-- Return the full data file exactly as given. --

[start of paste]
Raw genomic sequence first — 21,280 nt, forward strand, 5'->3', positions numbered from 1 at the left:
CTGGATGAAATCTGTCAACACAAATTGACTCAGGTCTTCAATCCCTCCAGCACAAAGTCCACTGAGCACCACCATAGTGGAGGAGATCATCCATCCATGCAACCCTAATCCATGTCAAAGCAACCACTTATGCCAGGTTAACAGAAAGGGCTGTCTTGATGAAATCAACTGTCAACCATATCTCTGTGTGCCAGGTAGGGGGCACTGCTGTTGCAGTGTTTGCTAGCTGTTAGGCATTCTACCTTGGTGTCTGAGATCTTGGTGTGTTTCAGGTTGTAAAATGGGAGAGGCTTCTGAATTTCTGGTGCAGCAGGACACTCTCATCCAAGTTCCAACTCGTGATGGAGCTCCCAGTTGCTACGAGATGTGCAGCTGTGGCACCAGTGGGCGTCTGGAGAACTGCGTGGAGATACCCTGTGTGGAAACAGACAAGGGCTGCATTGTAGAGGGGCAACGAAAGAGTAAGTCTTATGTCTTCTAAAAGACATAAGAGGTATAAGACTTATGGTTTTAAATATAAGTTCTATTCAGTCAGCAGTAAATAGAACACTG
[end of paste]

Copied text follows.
Raw genomic sequence first — 21,280 nt, forward strand, 5'->3', positions numbered from 1 at the left:
CTGGATGAAATCTGTCAACACAAATTGACTCAGGTCTTCAATCCCTCCAGCACAAAGTCCACTGAGCACCACCATAGTGGAGGAGATCATCCATCCATGCAACCCTAATCCATGTCAAAGCAACCACTTATGCCAGGTTAACAGAAAGGGCTGTCTTGATGAAATCAACTGTCAACCATATCTCTGTGTGCCAGGTAGGGGGCACTGCTGTTGCAGTGTTTGCTAGCTGTTAGGCATTCTACCTTGGTGTCTGAGATCTTGGTGTGTTTCAGGTTGTAAAATGGGAGAGGCTTCTGAATTTCTGGTGCAGCAGGACACTCTCATCCAAGTTCCAACTCGTGATGGAGCTCCCAGTTGCTACGAGATGTGCAGCTGTGGCACCAGTGGGCGTCTGGAGAACTGCGTGGAGATACCCTGTGTGGAAACAGACAAGGGCTGCATTGTAGAGGGGCAACGAAAGAGTAAGTCTTATGTCTTCTAAAAGACATAAGAGGTATAAGACTTATGGTTTTAAATATAAGTTCTATTCAGTCAGCAGTAAATAGAACACTG